College Dance Team Central

Thursday, May 24, 2007

Northeastern Graduate Chose Pom-Poms Over Work-Study

By Megan Jicha
The Northeastern News

Whether it's waiting tables, swiping cards at residence halls or working in retail, many college students rely on part-time jobs as sources of income. Recent mechanical engineering graduate Alyssa Caddle is no different.

"My job just happens to be at Gillette Stadium," said Caddle, a New England Patriots' cheerleader.

She has danced since she was 3 years old and was a member of the Northeastern dance team before she began cheering for the Patriots last year.

Getting paid to dance sounded like the perfect gig, she said.

Last year, Caddle and two of her friends from the dance team tried out for the Patriots' squad. Going in with the expectation of a fun day of dancing and meeting people, Caddle said she didn't expect to make the team.

With two additional Northeastern girls beside Caddle and her friends at the tryouts, she was the only Husky out of the five to be chosen for the squad.

Being a Patriots' cheerleader required her to balance cheerleading, a full course load, squash team and a social life, she said.

Caddle said she takes on a new challenge this year: balancing her second year of cheerleading with a full-time job in supplier quality engineering.

As a Patriots' cheerleader, Caddle attends practices twice a week, including six hours of it on Saturdays. Once the season begins, practice continues twice a week with games on the weekend. The cheerleaders do not travel to away games.

"Alyssa works very hard at practice to stay in shape and learn the routines, which is evident when she performs at appearances and on game day," said Tracy Sormanti, Patriots' cheerleader director and choreographer.

However, there is a lot more to cheering than practicing and games.

"While first and foremost a performer, Alyssa's outgoing personality makes her a fan favorite," Sormanti said. "She is very personable and has a great sense of humor. She is very engaging ... and people enjoy meeting her at promotional appearances."

These promotional opportunities can vary from parades to bar appearances. One of the most recent events was the team's 2008 calendar photo shoot earlier this month in the Dominican Republic.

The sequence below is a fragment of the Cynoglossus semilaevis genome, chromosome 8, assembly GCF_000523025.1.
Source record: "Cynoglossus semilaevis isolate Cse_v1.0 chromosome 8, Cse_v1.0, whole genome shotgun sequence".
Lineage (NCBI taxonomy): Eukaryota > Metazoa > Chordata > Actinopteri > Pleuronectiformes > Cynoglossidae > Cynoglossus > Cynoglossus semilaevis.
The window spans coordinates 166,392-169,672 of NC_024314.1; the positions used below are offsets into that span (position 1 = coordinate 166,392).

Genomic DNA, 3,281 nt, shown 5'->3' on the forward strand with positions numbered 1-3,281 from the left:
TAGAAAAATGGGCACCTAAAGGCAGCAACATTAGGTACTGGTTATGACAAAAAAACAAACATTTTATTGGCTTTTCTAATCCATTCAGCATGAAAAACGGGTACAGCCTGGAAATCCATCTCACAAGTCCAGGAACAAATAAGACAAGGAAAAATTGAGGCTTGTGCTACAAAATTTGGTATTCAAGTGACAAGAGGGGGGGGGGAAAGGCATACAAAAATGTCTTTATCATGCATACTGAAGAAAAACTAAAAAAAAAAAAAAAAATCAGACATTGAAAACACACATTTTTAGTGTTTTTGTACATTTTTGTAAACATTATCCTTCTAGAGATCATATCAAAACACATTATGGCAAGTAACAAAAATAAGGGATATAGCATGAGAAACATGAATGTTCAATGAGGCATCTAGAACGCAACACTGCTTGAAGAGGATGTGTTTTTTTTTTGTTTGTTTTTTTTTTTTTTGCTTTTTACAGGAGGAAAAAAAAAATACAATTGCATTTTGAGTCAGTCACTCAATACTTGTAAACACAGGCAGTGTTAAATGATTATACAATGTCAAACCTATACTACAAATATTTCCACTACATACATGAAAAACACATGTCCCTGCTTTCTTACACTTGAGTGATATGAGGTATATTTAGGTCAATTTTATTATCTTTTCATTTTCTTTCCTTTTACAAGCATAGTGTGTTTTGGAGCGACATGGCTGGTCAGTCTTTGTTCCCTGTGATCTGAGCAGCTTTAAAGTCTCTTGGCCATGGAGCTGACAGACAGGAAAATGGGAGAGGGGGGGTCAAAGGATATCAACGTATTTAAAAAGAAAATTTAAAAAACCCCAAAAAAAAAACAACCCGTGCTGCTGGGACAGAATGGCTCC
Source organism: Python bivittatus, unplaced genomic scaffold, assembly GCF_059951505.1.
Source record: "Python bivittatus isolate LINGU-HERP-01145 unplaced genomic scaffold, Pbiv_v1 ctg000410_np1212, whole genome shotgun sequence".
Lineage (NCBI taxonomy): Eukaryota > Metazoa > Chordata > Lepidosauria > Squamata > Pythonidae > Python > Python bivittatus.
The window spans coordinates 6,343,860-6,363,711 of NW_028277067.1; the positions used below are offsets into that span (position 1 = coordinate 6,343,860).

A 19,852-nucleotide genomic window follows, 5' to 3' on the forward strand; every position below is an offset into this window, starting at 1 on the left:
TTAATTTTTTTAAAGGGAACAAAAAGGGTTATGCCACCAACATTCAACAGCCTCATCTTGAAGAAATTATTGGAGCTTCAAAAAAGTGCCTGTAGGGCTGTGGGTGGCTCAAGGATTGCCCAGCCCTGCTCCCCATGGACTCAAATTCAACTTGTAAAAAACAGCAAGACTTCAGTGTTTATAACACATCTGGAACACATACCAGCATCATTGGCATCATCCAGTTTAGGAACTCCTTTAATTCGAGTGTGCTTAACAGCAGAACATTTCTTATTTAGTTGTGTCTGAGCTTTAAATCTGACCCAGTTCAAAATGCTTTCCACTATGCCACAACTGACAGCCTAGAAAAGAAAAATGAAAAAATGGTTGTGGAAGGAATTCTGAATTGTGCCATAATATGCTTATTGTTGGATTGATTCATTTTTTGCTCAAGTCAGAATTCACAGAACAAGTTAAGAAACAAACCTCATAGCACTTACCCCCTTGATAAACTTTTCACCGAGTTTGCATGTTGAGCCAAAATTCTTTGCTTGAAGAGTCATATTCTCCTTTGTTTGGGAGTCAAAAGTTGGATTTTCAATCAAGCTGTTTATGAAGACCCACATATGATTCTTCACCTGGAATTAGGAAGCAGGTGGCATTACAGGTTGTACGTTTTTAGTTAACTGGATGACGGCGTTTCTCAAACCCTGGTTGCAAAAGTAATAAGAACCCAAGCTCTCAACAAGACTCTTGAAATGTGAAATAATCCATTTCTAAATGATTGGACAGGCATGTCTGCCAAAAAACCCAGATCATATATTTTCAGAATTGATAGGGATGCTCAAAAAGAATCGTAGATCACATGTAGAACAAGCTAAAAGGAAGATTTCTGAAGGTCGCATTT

"It was paradise," Caddle said. "But this year's shoot was harder. Last year I got to do a cute, smiley picture. This year they threw a lot more at me."

Although the team was in the Dominican for a week, Caddle had to leave early for graduation.

Beyond promotional events, the cheerleaders take part in charity work, like working with their junior cheerleaders and visiting different military bases. It is this type of off-the-field work where the cheerleaders' experiences differ, Caddle said. For example, she and five other cheerleaders recently had the opportunity to pay a visit to a military aircraft carrier.

"All 24 of us get to go to games, perform, but this was something only six of us got to do," Caddle said. "I'll probably never get to go on an aircraft carrier again and that was like a playground for an engineer."

Caddle said she receives a lot of attention and support from fans, family and companions.

"Every time I see her on the field, I feel like a proud parent," said her friend Kara Gilhooly, also a recent mechanical engineering graduate. Gilhooly and Caddle were on the dance and squash teams together.

Next year, if Caddle is in Boston, she said she plans to tryout for the squad for the third time. However, it would be her last year on the team because each girl is allowed a three-year cheering contract for the Patriots.

"It keeps the team fresh," Caddle said. "Fans like seeing new faces."

But whether she is on the team or not, she will always be cheering for the team.

"I always have and always will be a Patriots' fan," she said.


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